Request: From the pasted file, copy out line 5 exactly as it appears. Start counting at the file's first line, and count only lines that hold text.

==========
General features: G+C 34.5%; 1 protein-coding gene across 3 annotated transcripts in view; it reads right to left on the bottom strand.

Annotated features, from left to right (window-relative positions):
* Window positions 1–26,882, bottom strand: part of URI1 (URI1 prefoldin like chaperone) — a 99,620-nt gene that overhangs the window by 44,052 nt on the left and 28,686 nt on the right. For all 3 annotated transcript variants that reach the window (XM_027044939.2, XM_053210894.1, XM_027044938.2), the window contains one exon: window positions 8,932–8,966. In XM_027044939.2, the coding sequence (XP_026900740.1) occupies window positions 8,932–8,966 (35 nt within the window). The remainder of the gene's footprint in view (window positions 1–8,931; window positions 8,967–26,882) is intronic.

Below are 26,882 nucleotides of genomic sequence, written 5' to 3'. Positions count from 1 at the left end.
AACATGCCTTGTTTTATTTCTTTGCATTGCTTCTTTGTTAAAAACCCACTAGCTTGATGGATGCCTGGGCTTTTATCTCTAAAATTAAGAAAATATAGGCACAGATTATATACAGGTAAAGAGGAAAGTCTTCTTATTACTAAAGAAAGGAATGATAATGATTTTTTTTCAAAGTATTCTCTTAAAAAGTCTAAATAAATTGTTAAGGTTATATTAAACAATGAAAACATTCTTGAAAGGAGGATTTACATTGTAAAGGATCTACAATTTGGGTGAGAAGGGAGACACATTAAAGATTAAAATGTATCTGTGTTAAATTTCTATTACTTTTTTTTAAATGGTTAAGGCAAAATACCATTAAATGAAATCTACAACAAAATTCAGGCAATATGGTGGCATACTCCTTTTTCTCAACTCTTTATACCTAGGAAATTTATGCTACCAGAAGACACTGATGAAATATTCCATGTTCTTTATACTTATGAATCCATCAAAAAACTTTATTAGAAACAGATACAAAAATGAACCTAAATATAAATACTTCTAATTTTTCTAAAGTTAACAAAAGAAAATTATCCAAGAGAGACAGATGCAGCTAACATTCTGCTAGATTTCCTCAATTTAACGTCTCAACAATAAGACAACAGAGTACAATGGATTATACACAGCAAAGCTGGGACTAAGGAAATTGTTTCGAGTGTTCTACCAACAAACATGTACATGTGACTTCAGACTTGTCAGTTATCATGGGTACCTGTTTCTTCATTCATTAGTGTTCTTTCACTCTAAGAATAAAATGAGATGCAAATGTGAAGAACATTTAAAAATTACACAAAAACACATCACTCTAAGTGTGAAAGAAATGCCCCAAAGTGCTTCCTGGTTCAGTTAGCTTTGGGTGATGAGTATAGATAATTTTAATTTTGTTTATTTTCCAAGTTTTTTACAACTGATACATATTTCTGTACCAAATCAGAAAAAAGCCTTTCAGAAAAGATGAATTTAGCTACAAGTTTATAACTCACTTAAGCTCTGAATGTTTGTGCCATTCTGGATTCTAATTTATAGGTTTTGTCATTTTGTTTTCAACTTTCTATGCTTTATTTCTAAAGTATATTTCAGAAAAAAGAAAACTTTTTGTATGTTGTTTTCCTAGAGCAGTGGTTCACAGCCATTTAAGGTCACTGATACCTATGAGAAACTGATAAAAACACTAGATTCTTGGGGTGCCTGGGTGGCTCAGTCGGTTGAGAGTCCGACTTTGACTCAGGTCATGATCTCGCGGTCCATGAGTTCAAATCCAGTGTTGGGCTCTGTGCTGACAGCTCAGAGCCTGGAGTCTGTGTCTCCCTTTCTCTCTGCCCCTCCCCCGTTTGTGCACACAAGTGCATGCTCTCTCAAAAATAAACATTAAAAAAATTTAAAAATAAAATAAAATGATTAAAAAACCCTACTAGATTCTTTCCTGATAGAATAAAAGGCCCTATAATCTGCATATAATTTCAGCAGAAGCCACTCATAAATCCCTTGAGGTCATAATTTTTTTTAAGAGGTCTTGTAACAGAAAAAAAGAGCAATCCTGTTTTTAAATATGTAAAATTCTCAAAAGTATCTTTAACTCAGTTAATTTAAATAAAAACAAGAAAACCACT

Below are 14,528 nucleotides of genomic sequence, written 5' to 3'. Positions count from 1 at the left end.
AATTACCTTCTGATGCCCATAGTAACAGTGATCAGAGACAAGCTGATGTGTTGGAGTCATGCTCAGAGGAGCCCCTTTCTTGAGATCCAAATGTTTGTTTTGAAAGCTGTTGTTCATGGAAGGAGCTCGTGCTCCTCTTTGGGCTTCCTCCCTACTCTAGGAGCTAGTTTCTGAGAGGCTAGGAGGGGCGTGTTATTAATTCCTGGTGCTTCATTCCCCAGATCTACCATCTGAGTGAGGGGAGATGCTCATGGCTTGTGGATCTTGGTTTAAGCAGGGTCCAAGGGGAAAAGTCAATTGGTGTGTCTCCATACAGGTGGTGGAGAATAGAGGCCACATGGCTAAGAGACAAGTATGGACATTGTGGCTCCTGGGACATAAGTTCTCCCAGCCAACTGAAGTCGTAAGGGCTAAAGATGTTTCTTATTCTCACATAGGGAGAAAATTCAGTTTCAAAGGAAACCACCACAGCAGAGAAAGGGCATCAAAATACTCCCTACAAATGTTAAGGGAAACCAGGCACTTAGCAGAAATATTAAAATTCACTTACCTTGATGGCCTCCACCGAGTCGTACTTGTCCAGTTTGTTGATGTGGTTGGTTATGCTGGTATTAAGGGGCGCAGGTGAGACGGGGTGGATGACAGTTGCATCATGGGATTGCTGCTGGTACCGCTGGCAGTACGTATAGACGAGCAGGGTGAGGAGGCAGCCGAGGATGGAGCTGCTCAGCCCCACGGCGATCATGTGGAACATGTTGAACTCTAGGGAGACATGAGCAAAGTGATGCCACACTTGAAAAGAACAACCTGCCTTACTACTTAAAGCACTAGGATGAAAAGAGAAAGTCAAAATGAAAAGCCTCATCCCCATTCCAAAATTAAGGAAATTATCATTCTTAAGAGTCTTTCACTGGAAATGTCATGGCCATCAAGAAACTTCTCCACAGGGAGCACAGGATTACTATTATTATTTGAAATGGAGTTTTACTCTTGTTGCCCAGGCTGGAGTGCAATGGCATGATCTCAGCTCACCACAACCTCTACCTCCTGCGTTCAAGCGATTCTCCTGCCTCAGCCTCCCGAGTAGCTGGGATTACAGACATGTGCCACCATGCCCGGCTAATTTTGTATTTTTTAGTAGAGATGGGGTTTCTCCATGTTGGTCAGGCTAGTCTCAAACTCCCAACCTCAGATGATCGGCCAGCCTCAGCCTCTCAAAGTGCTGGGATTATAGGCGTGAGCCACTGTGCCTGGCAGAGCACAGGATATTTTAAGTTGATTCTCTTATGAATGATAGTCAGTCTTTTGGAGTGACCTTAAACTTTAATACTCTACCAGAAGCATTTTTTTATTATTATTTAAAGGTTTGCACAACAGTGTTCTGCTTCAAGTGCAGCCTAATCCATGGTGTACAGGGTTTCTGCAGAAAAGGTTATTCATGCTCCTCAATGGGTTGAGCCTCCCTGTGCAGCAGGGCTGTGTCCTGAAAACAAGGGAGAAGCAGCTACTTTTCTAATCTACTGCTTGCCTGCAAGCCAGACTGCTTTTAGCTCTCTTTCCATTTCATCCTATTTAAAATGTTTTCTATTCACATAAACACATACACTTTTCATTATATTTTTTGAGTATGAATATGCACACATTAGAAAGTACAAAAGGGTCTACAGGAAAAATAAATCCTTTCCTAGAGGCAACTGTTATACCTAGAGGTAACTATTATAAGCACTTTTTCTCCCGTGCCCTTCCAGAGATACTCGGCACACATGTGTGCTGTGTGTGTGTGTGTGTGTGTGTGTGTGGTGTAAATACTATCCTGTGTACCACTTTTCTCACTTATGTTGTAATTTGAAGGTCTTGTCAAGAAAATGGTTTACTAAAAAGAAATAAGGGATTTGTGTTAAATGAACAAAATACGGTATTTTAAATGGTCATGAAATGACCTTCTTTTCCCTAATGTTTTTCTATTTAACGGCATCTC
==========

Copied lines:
AACATGCCTTGTTTTATTTCTTTGCATTGCTTCTTTGTTAAAAACCCACTAGCTTGATGGATGCCTGGGCTTTTATCTCTAAAATTAAGAAAATATAGGCACAGATTATATACAGGTAAAGAGGAAAGTCTTCTTATTACTAAAGAAAGGAATGATAATGATTTTTTTTCAAAGTATTCTCTTAAAAAGTCTAAATAAATTGTTAAGGTTATATTAAACAATGAAAACATTCTTGAAAGGAGGATTTACATTGTAAAGGATCTACAATTTGGGTGAGAAGGGAGACACATTAAAGATTAAAATGTATCTGTGTTAAATTTCTATTACTTTTTTTTAAATGGTTAAGGCAAAATACCATTAAATGAAATCTACAACAAAATTCAGGCAATATGGTGGCATACTCCTTTTTCTCAACTCTTTATACCTAGGAAATTTATGCTACCAGAAGACACTGATGAAATATTCCATGTTCTTTATACTTATGAATCCATCAAAAAACTTTATTAGAAACAGATACAAAAATGAACCTAAATATAAATACTTCTAATTTTTCTAAAGTTAACAAAAGAAAATTATCCAAGAGAGACAGATGCAGCTAACATTCTGCTAGATTTCCTCAATTTAACGTCTCAACAATAAGACAACAGAGTACAATGGATTATACACAGCAAAGCTGGGACTAAGGAAATTGTTTCGAGTGTTCTACCAACAAACATGTACATGTGACTTCAGACTTGTCAGTTATCATGGGTACCTGTTTCTTCATTCATTAGTGTTCTTTCACTCTAAGAATAAAATGAGATGCAAATGTGAAGAACATTTAAAAATTACACAAAAACACATCACTCTAAGTGTGAAAGAAATGCCCCAAAGTGCTTCCTGGTTCAGTTAGCTTTGGGTGATGAGTATAGATAATTTTAATTTTGTTTATTTTCCAAGTTTTTTACAACTGATACATATTTCTGTACCAAATCAGAAAAAAGCCTTTCAGAAAAGATGAATTTAGCTACAAGTTTATAACTCACTTAAGCTCTGAATGTTTGTGCCATTCTGGATTCTAATTTATAGGTTTTGTCATTTTGTTTTCAACTTTCTATGCTTTATTTCTAAAGTATATTTCAGAAAAAAGAAAACTTTTTGTATGTTGTTTTCCTAGAGCAGTGGTTCACAGCCATTTAAGGTCACTGATACCTATGAGAAACTGATAAAAACACTAGATTCTTGGGGTGCCTGGGTGGCTCAGTCGGTTGAGAGTCCGACTTTGACTCAGGTCATGATCTCGCGGTCCATGAGTTCAAATCCAGTGTTGGGCTCTGTGCTGACAGCTCAGAGCCTGGAGTCTGTGTCTCCCTTTCTCTCTGCCCCTCCCCCGTTTGTGCACACAAGTGCATGCTCTCTCAAAAATAAACATTAAAAAAATTTAAAAATAAAATAAAATGATTAAAAAACCCTACTAGATTCTTTCCTGATAGAATAAAAGGCCCTATAATCTGCATATAATTTCAGCAGAAGCCACTCATAAATCCCTTGAGGTCATAATTTTTTTTAAGAGGTCTTGTAACAGAAAAAAAGAGCAATCCTGTTTTTAAATATGTAAAATTCTCAAAAGTATCTTTAACTCAGTTAATTTAAATAAAAACAAGAAAACCACT